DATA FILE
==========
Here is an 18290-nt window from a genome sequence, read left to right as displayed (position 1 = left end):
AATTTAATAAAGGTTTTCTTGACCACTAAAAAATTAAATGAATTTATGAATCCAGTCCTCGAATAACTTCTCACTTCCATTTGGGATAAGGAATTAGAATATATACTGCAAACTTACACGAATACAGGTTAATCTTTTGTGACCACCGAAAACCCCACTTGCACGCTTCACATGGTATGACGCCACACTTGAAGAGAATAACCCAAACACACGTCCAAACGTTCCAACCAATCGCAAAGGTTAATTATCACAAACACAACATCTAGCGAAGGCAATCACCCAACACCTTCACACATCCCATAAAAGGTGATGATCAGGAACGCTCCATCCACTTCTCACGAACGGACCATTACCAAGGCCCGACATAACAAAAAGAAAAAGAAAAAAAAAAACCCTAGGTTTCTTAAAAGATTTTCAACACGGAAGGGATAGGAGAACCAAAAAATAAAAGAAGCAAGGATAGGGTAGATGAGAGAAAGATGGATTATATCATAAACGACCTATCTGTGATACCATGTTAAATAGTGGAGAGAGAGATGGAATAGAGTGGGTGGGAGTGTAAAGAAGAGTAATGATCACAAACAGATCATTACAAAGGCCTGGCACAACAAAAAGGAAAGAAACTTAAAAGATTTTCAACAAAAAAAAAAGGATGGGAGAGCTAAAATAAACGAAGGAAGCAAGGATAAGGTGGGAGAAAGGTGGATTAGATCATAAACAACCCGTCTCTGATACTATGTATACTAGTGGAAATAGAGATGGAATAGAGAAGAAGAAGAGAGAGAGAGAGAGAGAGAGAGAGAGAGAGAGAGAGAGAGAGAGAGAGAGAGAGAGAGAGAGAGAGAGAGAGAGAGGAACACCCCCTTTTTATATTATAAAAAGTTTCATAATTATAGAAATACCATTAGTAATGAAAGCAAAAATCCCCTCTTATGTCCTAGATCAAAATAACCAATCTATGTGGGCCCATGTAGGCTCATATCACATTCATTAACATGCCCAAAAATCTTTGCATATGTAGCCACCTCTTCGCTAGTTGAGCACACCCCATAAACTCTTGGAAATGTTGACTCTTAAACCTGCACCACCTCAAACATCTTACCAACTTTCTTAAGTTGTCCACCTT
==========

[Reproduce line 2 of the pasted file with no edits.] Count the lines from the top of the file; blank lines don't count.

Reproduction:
AATTTAATAAAGGTTTTCTTGACCACTAAAAAATTAAATGAATTTATGAATCCAGTCCTCGAATAACTTCTCACTTCCATTTGGGATAAGGAATTAGAATATATACTGCAAACTTACACGAATACAGGTTAATCTTTTGTGACCACCGAAAACCCCACTTGCACGCTTCACATGGTATGACGCCACACTTGAAGAGAATAACCCAAACACACGTCCAAACGTTCCAACCAATCGCAAAGGTTAATTATCACAAACACAACATCTAGCGAAGGCAATCACCCAACACCTTCACACATCCCATAAAAGGTGATGATCAGGAACGCTCCATCCACTTCTCACGAACGGACCATTACCAAGGCCCGACATAACAAAAAGAAAAAGAAAAAAAAAAACCCTAGGTTTCTTAAAAGATTTTCAACACGGAAGGGATAGGAGAACCAAAAAATAAAAGAAGCAAGGATAGGGTAGATGAGAGAAAGATGGATTATATCATAAACGACCTATCTGTGATACCATGTTAAATAGTGGAGAGAGAGATGGAATAGAGTGGGTGGGAGTGTAAAGAAGAGTAATGATCACAAACAGATCATTACAAAGGCCTGGCACAACAAAAAGGAAAGAAACTTAAAAGATTTTCAACAAAAAAAAAAGGATGGGAGAGCTAAAATAAACGAAGGAAGCAAGGATAAGGTGGGAGAAAGGTGGATTAGATCATAAACAACCCGTCTCTGATACTATGTATACTAGTGGAAATAGAGATGGAATAGAGAAGAAGAAGAGAGAGAGAGAGAGAGAGAGAGAGAGAGAGAGAGAGAGAGAGAGAGAGAGAGAGAGAGAGAGAGAGAGAGAGAGAGGAACACCCCCTTTTTATATTATAAAAAGTTTCATAATTATAGAAATACCATTAGTAATGAAAGCAAAAATCCCCTCTTATGTCCTAGATCAAAATAACCAATCTATGTGGGCCCATGTAGGCTCATATCACATTCATTAACATGCCCAAAAATCTTTGCATATGTAGCCACCTCTTCGCTAGTTGAGCACACCCCATAAACTCTTGGAAATGTTGACTCTTAAACCTGCACCACCTCAAACATCTTACCAACTTTCTTAAGTTGTCCACCTT